Aware of my fascination with Walt Disney mythology, my wife presented me with three DVDs that chronicle events that have been significant in the company’s history: Waking Sleeping Beauty, The Sherman Brothers’ Story, and Walt & El Grupo.
Over the holidays I was able to watch Waking Sleeping Beauty, a documentary that tells the story of how Disney’s animation studio rose the brink of collapse—can you imagine the Disney animation studio going out of business?— to go on an unprecedented run that began with Who Framed Roger Rabbit? and continued with The Little Mermaid, Beauty & the Beast, The Lion King, and Aladdin.
The general situation and overall economic forecast for the Walt Disney Animation Studio in the early-to-mid 1980s was bleak. A string of box-office and critical failures combined with stiffer competition had culminated when the story begins. After bringing in Michael Eisner the next step was finding the right person to lead the animation studio out of the pits and into a new era of prosperity. That person was Jeffrey Katzenberg. Early in the movie Katzenberg makes this statement: “You’ve got 90 days to change culture before it starts changing you.” So Katzenberg, Eisner, and a few other key figures took the reins and charged out into the vast and unpredictable future with the not-so-small goal of re-directing the course of one of the most storied companies in American business and popular culture history.
Because it’s January and many of you are beginning new groups or starting campaigns or even looking at beginning a small-group ministry in your church, I thought it would be a good time to reiterate the broad strokes of culture and organizational change that Waking Sleeping Beauty brings to light.
Sense of Urgency – A friend of mine used to say, “It always takes longer than it does.” I have no idea what that means, but somehow it makes sense in that we must be intentional and persistent. That is, nothing manages to “just get get done.” At least in the early stages, a leader must stay on top of the details and be sure that the process remains in motion. There’s a line in the movie Elizabethtown that I love: “All forward motion is progress.” Something to keep in mind when things aren’t moving as fast as you’d like.
Cast the Vision – Included in this aspect of culture change is building consensus. In order to cast the vision you, of course, need a vision. This is accomplished through prayer and careful, diligent planning. Invite a couple of people along for the journey. Remember that change begins and infects from from the center, but also from the edges. So work from the center, casting the vision from within the inner circle. But also be strategic in working from the periphery back to the middle. There’s a multiplying effect in using this strategy.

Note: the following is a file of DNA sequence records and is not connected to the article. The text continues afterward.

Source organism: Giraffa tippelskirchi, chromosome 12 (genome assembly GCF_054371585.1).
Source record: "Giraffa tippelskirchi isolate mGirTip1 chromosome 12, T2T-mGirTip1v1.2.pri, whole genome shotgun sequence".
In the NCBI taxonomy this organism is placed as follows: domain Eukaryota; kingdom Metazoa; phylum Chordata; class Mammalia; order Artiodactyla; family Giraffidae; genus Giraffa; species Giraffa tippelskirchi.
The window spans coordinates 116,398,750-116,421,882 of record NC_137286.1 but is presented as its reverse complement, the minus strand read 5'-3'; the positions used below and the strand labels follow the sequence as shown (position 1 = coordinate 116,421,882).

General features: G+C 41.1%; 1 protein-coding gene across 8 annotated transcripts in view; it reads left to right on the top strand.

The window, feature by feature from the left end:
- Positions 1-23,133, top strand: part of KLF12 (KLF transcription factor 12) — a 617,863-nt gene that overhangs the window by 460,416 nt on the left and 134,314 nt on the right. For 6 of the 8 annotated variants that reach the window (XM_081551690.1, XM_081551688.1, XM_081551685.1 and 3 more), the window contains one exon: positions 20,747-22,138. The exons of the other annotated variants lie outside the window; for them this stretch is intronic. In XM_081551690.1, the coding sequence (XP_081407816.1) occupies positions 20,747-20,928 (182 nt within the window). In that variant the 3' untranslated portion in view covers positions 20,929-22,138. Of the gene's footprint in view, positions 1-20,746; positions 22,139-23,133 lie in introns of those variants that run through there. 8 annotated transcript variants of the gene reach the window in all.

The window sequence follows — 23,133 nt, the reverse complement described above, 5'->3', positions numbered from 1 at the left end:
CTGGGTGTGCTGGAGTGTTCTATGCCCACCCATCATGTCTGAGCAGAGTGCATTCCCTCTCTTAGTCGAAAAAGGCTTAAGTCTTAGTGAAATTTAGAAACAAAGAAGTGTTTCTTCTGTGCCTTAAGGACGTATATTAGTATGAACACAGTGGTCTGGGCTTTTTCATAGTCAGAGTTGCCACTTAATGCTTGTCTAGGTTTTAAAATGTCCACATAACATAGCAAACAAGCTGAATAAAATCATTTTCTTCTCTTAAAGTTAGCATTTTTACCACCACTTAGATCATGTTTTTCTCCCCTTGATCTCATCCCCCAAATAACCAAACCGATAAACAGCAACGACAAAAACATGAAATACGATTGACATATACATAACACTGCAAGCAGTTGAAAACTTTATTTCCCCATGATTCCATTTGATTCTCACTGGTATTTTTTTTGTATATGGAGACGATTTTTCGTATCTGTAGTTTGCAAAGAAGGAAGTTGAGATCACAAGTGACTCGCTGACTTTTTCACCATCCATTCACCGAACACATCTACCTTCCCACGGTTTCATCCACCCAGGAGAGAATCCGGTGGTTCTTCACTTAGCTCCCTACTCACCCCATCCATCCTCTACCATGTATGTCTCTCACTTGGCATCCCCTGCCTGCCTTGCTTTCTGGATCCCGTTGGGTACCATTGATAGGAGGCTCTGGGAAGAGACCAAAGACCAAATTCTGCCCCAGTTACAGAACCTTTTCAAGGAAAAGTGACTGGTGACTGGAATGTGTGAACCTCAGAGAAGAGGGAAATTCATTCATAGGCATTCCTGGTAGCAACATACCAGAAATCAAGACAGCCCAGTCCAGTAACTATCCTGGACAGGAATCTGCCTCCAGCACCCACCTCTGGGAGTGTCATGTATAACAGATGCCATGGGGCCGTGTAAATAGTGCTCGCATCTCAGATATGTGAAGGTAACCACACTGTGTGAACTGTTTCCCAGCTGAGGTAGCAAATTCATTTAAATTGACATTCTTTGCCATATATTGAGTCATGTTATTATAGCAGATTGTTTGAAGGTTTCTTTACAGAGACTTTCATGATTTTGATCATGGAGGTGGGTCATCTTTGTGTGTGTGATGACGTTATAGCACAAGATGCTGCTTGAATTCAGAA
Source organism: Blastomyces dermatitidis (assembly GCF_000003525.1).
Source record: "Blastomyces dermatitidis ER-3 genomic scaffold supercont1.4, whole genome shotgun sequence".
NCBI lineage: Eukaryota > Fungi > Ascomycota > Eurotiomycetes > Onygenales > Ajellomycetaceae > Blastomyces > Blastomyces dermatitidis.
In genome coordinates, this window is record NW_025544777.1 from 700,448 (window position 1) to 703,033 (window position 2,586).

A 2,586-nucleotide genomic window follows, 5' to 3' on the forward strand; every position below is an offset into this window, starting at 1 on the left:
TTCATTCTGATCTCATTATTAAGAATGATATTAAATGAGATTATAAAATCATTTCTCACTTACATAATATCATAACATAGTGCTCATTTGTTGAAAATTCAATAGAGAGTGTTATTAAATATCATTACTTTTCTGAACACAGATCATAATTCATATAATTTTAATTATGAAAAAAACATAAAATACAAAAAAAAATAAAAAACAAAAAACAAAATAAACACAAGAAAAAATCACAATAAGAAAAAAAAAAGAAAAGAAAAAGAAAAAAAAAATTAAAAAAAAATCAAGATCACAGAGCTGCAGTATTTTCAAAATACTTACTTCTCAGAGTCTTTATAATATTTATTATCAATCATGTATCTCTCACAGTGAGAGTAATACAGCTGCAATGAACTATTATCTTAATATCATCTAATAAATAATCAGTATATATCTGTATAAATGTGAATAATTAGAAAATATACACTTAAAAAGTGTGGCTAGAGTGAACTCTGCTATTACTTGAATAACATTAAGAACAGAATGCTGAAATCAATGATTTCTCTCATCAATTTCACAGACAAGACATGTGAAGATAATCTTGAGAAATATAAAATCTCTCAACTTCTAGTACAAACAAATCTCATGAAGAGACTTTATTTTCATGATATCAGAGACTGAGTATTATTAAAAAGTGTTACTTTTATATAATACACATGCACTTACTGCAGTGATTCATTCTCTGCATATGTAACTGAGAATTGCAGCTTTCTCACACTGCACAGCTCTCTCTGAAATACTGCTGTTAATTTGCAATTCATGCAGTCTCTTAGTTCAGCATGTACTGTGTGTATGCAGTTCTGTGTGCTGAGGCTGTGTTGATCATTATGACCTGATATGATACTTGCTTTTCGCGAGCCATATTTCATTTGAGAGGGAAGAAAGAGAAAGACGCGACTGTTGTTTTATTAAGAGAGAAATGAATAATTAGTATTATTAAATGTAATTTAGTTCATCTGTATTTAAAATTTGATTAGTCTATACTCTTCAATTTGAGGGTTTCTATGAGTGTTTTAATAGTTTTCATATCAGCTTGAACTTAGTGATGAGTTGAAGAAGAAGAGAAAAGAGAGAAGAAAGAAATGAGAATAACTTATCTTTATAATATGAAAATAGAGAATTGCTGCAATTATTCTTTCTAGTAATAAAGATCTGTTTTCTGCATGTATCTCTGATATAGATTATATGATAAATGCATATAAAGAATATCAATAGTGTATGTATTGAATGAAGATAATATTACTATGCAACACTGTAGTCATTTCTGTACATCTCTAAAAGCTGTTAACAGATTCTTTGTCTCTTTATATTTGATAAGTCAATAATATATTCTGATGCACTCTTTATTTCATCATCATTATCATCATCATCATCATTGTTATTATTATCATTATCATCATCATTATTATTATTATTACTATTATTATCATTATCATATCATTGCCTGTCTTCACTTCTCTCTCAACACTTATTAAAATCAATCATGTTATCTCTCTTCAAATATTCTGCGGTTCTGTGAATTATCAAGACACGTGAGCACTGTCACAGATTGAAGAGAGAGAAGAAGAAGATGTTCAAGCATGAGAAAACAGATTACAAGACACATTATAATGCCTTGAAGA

Permeate – To change a culture the vision must run throughout the community and permeate the DNA of the organization. “Of course,” you say, “but that’s easier said than done.” I won’t dispute that. A mentor of mine put it best on the subject: “You know the message is beginning to stick when it becomes a punch line at the water cooler, in the hallways, and during meetings.” I realize that the last thing anyone wants is to be a punch line, but the point is to have the new message so top-of-mind that it becomes like “It’s a Small World”—a message with a peculiar yet endearing staying power. Take every opportunity to drill a slogan, message, key word, or visual image deeper into the cultural ethos.
Push – According to Waking Sleeping Beauty, the studio had grown soft. They were a bunch of kids with a lot of talent but lacking a force—or motivation—sufficient enough to forge them into a cohesive team with a sense of purpose. The leadership team that came in included Eisner, Katzenberg, and John Lasseter. They combined with the already-present Roy E. Disney (imagine that) and Frank Wells. Where this team was putting out only a handful of films, most of them bad, every few years, the new leadership instituted a production pipeline of one animated feature per year—a demanding schedule. Changing culture means … wait for it … change. It means pushing people. What athlete doesn’t appreciate the coach that makes him the best he can be? What teachers do you tend to admire most? The truth is we like to see what we’re made of. Change leaders can’t shy away from expectation.
Inertia – It has always fun to watch how an event can take on a life on its own when I’ve been responsible for the planning, executing, and managing events. There’s so much going on in the days and weeks and even hours right before an event begins, but once it does it is almost like it becomes greater than the sum of its parts. The same thing is going to happen when you implement new groups or a new small-group ministry. At this point you’ll want to pay very close attention to the nuances of what is happening.
I don’t know if Katzenberg is accurate with his 90-day mandate, but at some point a leader endeavoring to change culture will be, as my grandmother would often say, “swallowed whole.” For sure this is an incomplete list. There are entire books on the subject. I would recommend the Waking Sleeping Beauty documentary for any leader, though. Not only is it entertaining, but there are some great lessons for changing culture. Being a change agent or change-leader certainly not for the feint of heart—but it always makes for a good story.